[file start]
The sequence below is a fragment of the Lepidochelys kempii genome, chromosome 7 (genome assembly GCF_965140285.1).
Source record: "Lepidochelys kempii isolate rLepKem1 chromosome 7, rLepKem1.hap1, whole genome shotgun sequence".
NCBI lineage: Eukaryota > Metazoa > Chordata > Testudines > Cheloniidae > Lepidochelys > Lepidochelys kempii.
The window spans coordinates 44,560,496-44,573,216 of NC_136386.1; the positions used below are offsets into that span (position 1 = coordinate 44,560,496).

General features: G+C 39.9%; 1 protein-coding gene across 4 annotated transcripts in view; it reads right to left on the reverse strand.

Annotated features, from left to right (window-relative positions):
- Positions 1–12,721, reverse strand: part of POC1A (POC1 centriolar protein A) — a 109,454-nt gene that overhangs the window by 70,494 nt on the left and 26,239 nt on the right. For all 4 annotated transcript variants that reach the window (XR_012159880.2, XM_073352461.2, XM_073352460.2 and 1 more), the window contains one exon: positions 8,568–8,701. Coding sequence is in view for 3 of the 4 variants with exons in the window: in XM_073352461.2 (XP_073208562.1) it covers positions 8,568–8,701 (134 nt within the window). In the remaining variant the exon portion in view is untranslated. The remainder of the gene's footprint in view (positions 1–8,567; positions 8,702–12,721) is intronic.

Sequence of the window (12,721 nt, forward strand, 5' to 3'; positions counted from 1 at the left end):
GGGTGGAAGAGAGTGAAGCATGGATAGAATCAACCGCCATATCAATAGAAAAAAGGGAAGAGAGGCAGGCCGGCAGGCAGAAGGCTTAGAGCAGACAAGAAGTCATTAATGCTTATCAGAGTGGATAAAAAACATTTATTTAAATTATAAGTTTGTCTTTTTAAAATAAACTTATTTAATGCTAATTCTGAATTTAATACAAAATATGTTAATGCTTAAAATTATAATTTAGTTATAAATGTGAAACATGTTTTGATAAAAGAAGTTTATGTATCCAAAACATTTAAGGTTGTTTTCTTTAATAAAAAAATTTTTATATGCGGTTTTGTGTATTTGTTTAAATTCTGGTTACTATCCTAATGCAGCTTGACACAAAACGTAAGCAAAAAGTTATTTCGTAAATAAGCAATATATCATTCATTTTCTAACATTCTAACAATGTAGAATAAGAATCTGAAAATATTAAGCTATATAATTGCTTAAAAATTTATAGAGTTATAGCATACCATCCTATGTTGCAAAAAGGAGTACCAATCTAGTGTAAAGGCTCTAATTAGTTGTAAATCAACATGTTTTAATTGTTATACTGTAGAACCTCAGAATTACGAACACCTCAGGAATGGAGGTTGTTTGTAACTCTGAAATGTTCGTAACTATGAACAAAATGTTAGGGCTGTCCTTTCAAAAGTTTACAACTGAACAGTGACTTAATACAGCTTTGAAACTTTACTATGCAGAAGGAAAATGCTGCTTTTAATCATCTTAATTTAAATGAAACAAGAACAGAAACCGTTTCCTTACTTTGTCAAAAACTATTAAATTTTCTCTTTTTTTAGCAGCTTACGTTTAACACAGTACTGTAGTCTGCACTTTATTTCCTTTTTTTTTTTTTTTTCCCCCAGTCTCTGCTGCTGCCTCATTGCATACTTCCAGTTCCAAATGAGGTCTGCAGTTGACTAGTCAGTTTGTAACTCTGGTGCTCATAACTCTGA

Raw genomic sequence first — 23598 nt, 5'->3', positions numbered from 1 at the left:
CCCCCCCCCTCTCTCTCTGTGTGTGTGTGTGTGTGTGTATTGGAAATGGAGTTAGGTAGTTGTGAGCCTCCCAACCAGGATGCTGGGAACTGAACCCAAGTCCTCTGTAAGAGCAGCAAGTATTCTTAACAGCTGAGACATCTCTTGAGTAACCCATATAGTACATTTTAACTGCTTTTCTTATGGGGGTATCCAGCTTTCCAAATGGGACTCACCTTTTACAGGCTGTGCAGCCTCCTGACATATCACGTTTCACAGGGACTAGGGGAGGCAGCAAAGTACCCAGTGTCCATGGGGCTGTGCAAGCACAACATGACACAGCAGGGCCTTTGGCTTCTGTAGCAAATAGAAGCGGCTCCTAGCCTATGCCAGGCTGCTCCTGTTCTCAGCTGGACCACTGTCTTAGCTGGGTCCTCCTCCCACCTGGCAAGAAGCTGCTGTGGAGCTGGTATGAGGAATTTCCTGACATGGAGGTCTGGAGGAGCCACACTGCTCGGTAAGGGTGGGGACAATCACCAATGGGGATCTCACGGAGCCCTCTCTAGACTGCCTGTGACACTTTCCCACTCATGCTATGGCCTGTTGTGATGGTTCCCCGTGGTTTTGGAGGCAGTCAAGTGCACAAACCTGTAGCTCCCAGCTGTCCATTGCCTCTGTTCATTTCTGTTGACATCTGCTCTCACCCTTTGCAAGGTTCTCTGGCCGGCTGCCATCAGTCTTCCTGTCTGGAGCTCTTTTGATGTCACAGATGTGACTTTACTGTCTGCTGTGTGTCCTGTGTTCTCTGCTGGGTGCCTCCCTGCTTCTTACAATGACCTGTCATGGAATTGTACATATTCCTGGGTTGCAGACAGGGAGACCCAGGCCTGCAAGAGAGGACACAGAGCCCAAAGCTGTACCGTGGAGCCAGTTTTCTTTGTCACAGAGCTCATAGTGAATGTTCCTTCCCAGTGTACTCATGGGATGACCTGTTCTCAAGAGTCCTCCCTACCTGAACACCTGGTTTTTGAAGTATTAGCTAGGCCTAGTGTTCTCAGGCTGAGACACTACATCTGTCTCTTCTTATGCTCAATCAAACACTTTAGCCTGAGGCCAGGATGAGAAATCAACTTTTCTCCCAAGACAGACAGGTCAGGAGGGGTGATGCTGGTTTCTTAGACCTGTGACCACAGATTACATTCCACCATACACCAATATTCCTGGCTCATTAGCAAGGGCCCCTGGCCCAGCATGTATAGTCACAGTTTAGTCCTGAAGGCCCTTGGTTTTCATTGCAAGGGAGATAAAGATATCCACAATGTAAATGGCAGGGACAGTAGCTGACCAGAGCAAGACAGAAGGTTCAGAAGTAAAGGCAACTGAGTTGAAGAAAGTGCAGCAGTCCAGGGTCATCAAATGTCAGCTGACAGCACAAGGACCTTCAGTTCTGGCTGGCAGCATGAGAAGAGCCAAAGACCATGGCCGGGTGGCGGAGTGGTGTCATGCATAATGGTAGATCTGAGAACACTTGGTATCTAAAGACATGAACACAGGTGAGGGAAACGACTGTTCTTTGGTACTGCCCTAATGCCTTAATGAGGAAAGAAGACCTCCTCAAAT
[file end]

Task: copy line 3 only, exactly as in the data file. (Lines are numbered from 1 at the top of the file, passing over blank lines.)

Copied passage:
NCBI lineage: Eukaryota > Metazoa > Chordata > Testudines > Cheloniidae > Lepidochelys > Lepidochelys kempii.